I can never forget that day.
It was the fall of my freshman year at Princeton. I was seated in the first row of chairs in the Nassau Inn Ballroom - a room overflowing with students dressed in impeccable suits, all indistinguishable from each other. The occasion? We were all gathered to hear Lloyd Blankfein -- the CEO of Goldman Sachs -- speak.
I couldn't believe it. At that time, as a starry-eyed freshman, net worth was a primary metric by which I evaluated successful public figures. I couldn't believe that the CEO of Goldman Sachs, the Lloyd Blankfein, "that guy" who made $70 mn in the last year alone was coming to speak to me - a freshman at a liberal arts school who had never taken an economics course and had no idea what working in finance meant! Yet, this guy, whose every minute was worth literally several thousand dollars, was coming all the way from New York City to grace me with his presence, for a barely hour-long event. In fact, I still find it hard to believe.
When he walked into the room, my mouth fell open; the babble died immediately. As he started speaking, my mouth was still hanging open.
"Why are CEOs of a certain industry sought-after by companies belonging to other clearly un-related industries? It's because they have developed a certain set of life skills they can use to manage whichever company they lead, regardless of industry."
Articulating life lesson after life lesson, anecdote after anecdote, Blankfein was eloquent, engaging, smart; with his bald pate shining under the fancy yellow lighting and with that trademark smile across his face, he had the entire room hooked. For the ~30 minutes he spoke, you could have heard a pin drop.
I remember feeling humbled, extremely humbled, as I left the hotel that night. I was inspired. What an amazing guy. So...sophisticated. I wish I could be like him. Most importantly, I remember thinking, "He really cares for us."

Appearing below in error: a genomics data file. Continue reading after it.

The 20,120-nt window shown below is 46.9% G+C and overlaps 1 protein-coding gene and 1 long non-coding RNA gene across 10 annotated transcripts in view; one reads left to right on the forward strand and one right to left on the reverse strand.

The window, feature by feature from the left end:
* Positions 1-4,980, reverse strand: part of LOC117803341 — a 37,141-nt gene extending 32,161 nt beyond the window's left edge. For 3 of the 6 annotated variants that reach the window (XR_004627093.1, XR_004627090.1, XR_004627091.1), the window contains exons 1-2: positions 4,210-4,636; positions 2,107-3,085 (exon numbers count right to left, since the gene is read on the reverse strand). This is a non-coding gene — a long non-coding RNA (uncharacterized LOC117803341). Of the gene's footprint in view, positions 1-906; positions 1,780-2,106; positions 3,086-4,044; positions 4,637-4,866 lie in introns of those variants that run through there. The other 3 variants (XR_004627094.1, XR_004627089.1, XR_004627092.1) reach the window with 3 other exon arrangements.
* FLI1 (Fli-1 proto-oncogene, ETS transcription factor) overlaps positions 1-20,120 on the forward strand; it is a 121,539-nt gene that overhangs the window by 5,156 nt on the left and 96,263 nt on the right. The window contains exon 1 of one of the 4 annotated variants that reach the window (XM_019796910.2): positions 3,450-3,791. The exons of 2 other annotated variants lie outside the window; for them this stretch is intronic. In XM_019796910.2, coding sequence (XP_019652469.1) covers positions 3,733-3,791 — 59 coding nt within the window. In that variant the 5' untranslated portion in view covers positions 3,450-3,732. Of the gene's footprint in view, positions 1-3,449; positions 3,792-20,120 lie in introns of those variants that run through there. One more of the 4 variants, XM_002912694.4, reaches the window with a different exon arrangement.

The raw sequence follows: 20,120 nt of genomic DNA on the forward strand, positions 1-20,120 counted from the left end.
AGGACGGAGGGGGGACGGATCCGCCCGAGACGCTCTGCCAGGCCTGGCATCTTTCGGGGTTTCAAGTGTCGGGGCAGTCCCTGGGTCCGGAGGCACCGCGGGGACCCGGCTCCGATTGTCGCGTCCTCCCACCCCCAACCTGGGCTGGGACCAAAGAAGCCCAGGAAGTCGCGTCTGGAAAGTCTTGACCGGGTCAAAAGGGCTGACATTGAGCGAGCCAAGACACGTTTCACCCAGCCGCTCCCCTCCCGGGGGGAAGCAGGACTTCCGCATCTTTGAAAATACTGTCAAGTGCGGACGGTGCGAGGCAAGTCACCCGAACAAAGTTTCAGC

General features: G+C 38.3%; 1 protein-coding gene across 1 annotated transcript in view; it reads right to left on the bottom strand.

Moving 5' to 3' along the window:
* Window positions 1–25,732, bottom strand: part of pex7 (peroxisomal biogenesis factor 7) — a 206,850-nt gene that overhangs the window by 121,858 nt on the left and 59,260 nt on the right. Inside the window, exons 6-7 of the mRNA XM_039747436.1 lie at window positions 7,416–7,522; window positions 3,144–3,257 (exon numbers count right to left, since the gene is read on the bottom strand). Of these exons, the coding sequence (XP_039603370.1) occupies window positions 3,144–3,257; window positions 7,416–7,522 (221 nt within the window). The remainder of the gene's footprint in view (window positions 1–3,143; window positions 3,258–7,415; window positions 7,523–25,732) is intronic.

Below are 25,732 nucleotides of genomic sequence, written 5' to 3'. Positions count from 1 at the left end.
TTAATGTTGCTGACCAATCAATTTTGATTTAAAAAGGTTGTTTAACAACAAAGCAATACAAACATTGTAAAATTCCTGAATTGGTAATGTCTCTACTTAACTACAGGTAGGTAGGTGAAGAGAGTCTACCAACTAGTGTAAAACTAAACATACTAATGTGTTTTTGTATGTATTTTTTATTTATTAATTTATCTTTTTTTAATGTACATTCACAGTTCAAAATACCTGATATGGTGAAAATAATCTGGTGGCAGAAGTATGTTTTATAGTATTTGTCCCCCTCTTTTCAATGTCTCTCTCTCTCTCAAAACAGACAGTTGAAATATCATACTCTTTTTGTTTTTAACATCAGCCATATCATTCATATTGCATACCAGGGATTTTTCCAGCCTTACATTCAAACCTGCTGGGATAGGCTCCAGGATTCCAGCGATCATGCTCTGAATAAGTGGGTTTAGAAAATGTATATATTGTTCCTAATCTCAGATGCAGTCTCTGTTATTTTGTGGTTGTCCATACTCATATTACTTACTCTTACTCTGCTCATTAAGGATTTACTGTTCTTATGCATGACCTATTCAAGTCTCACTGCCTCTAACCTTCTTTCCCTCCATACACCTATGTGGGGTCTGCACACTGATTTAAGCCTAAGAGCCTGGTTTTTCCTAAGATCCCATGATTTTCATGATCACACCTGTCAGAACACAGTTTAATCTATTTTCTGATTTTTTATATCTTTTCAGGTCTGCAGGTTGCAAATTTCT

Fast-forward ~2 years. Fall break, junior year.
I am sitting in a conference room in the new office of Square in downtown San Francisco. We are a group of 22 students from Princeton visiting the Valley, and we are waiting for Jack Dorsey, co-founder of Twitter and co-founder and CEO of Square.
"I suspect he'll be here only for 5-10 minutes. He is involved with two companies, what do you expect?" one of the student organizers tells us.
Jack Dorsey walks in. My mouth drops open - so wide I am afraid it's noticeable. For the next five minutes, I don't hear anything that's going on around me. I am just staring at Jack, as if in a trance, afraid to believe this is actually happening.
I regain my composure eventually, and I listen as Jack has the entire room spellbound. He talks about his two babies, Twitter and Square. He talks about how, as a teenager, he was fascinated with how the emergency services organized transport within cities -- and how that kind of broadcasting system was his inspiration for Twitter. He talks about how the Golden Gate Bridge has been a big inspiration in design for him (if you see Square, you will realize how amazing his sense of product design actually is).
10 minutes. 20 minutes. 30 minutes. 40 minutes.
We are asking him questions now. And he's still there. With his hands resting on the table and forming a firm steeple, and with his Zen-like calm. I almost feel like shouting out at him -- "We ordinary minions don't deserve your time. Don't you have two companies to run?"
He is so awesome. What wouldn't I give to work here just so I can get a glimpse of this guy every day. Heck, I would work for free if it meant I get to interact with him every other day.
We file out of the room for the customary picture. We head to lunch, still dazed and in disbelief.
Fast-forward ~5 days.
I meet Mark Zuckerberg, serendipitously, at a dinner in New York. In him I observe the same passion for technology, and the same desire to change the world as I saw in Jack. Visionaries.
Post these amazing experiences, I have been thinking a lot about career choices and life in general. Many of my friends have been going through the same phase. I list some of my observations below, in the hope that they will provide some perspective.